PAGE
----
Strathclyde Country Park was officially opened in 1978. The Clyde had been re-routed and the former Calder Pond incorporated into the new Strathclyde Loch.

The bing had disappeared to build the M74 motorway on the other side of the river, but familiar landmarks such as Raith Cottage and parts of the tree line remained.

In 1980, the memorial cairn was built to commemorate the war dead and those killed in the pit. Before it was sealed, a time capsule was placed inside.

Among the keepsakes was a book containing the names of many former villagers. My gran included the Boys Brigade bible that had belonged to her late brother John who died in the war.

Only a short walk from the cairn is the former farm cottage, lying empty and in a state of neglect, that it is hoped could be renovated for the museum. It is the only manmade structure that remains of Bothwellhaugh.

Former Pailis resident Pat Ryan, 69, who hails from a family of miners – his grandfather, father and four uncles worked at the Hamilton Palace Colliery – is among those backing the project.

“It has always felt unfortunate that there was nothing left of the Pailis,” he says. “They had pulled everything down. This is the last standing solid building. I think it is important to keep that.”

The cottage holds special significance for Alistair Griffiths, whose mother Isabel lived there as a child when his grandfather Sandy worked as ploughman at nearby Raith Farm.

HeraldScotland: Picture courtesy of North Lanarkshire Council

Griffiths – whose late father Joe was a founding committee member alongside my gran and McGarrity’s father Jim – would love to see fresh life breathed into the Pailis story.

“I was 13 when we left the village to move to Bellshill – about six months before it was demolished,” he says. “I was sad when it was knocked down, but it affected my dad even more. He never forgot his roots and didn’t settle anywhere else.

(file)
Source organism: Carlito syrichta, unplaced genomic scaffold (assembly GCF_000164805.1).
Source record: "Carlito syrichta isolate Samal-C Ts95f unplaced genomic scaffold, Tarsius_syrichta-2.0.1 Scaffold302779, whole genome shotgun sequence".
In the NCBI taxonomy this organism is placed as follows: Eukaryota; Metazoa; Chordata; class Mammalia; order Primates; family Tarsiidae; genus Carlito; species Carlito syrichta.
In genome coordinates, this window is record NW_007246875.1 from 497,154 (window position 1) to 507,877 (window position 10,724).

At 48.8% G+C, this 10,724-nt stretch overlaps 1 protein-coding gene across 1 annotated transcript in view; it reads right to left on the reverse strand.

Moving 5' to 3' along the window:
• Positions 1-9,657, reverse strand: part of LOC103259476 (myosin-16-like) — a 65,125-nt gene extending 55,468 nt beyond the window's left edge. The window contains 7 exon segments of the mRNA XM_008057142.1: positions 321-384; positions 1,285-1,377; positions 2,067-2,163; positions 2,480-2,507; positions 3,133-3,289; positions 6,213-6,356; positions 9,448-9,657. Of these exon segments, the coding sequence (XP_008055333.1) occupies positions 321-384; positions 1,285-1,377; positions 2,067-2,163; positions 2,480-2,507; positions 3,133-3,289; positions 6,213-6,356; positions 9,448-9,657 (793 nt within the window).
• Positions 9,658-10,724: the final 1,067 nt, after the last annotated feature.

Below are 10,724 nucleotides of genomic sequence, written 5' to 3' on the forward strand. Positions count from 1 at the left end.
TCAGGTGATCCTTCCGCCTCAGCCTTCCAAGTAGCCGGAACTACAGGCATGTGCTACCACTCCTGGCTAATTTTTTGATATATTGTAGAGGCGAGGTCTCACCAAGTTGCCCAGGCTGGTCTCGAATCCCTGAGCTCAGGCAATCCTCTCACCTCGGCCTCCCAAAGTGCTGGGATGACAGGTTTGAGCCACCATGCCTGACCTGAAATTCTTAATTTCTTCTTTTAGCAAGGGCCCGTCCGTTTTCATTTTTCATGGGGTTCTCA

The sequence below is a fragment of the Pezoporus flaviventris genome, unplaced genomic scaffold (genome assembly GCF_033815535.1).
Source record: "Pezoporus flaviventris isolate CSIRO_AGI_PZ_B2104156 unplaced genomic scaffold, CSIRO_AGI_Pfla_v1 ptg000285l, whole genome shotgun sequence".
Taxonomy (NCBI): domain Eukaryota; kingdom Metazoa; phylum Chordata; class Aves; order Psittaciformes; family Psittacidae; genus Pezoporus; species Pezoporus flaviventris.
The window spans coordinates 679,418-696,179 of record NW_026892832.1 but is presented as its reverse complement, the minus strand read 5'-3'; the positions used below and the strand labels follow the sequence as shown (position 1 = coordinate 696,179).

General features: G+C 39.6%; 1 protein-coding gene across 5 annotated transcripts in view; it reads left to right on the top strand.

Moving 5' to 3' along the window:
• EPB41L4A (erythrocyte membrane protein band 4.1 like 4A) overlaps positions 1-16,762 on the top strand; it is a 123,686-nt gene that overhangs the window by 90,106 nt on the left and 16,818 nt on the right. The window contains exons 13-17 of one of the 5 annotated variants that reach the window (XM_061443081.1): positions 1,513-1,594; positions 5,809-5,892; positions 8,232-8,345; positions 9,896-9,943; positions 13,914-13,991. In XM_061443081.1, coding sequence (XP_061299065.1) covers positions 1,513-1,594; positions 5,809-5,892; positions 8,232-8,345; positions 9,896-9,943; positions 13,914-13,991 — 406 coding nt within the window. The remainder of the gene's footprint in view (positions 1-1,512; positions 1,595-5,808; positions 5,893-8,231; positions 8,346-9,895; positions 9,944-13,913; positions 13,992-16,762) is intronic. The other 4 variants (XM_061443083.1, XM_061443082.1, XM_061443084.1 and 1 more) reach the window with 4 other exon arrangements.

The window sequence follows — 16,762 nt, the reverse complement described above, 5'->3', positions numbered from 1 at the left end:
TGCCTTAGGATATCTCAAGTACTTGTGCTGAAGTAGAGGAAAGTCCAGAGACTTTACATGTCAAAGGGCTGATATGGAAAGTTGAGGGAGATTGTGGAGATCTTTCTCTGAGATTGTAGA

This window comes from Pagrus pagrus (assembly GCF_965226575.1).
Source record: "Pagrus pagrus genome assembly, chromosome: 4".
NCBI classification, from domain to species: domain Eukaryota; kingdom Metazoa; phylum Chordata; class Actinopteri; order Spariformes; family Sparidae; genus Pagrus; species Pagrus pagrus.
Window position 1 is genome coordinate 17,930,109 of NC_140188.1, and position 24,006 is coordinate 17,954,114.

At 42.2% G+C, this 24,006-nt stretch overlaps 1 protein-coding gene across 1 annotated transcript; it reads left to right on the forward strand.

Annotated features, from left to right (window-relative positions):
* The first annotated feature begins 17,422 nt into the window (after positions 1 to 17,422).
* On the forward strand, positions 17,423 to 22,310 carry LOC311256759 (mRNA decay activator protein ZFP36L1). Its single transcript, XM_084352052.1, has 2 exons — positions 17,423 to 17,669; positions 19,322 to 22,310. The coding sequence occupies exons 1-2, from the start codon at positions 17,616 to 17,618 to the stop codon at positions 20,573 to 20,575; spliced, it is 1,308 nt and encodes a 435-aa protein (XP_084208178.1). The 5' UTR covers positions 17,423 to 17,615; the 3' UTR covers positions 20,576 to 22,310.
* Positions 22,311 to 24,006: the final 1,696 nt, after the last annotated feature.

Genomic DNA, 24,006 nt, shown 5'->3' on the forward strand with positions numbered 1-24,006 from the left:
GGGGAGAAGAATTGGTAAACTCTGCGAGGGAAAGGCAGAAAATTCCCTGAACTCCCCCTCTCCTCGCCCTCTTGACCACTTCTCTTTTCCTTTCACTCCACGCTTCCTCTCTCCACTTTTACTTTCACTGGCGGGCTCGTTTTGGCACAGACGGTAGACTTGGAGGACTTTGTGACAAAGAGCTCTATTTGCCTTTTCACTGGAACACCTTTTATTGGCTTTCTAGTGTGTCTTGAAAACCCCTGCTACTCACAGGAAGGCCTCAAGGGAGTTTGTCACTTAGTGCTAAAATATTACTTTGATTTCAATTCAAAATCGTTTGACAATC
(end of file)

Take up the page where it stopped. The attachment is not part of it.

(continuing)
“In his later life, when he had dementia, my dad would say he wanted to go home. And by home he meant the Pailis, rather than the house in Bellshill where he lived for 32 years.

“There was a real sense of grief. It was a big wrench leaving Bothwellhaugh because everyone knew and helped one another. Things were different in the big towns.”

Griffiths’ father, a plasterer and slater, captured everyday scenes on 8mm cine film. The poignant home movies show people going to church, the Co-op closing, residents moving out of their tenements, children sliding down the bings and the last wedding in the village.

Griffiths, 65, reveals his father gave up cigarettes to save enough money to buy a camera and later organised a surprise screening of the footage at the miner’s welfare club that went down a treat. This collection was restored by historians at the Scottish Film and Television Archive in 1999.

“After he retired my dad spent a lot of time down at the cairn,” says Griffiths. “My mum would make him a flask, give him his piece box and off he went. He would happily sit down there and chat to anyone who came along. He wanted to talk about the village all the time.”

There have been copious rumours over the years that the village still lies under the man-made Strathclyde Loch, but Griffiths swiftly puts paid to any such romantic notions.

“Unfortunately that’s not the case. The whole village was knocked down – the bing used as bottoming when the M74 was built – and the only thing that remains is Raith Cottage. That is why we would love to see it turned into a permanent and dedicated museum to Bothwellhaugh.”

For more information, visit bothwellhaugh.com

READ MORE: the remarkable story of a Bothwellhaugh coal miner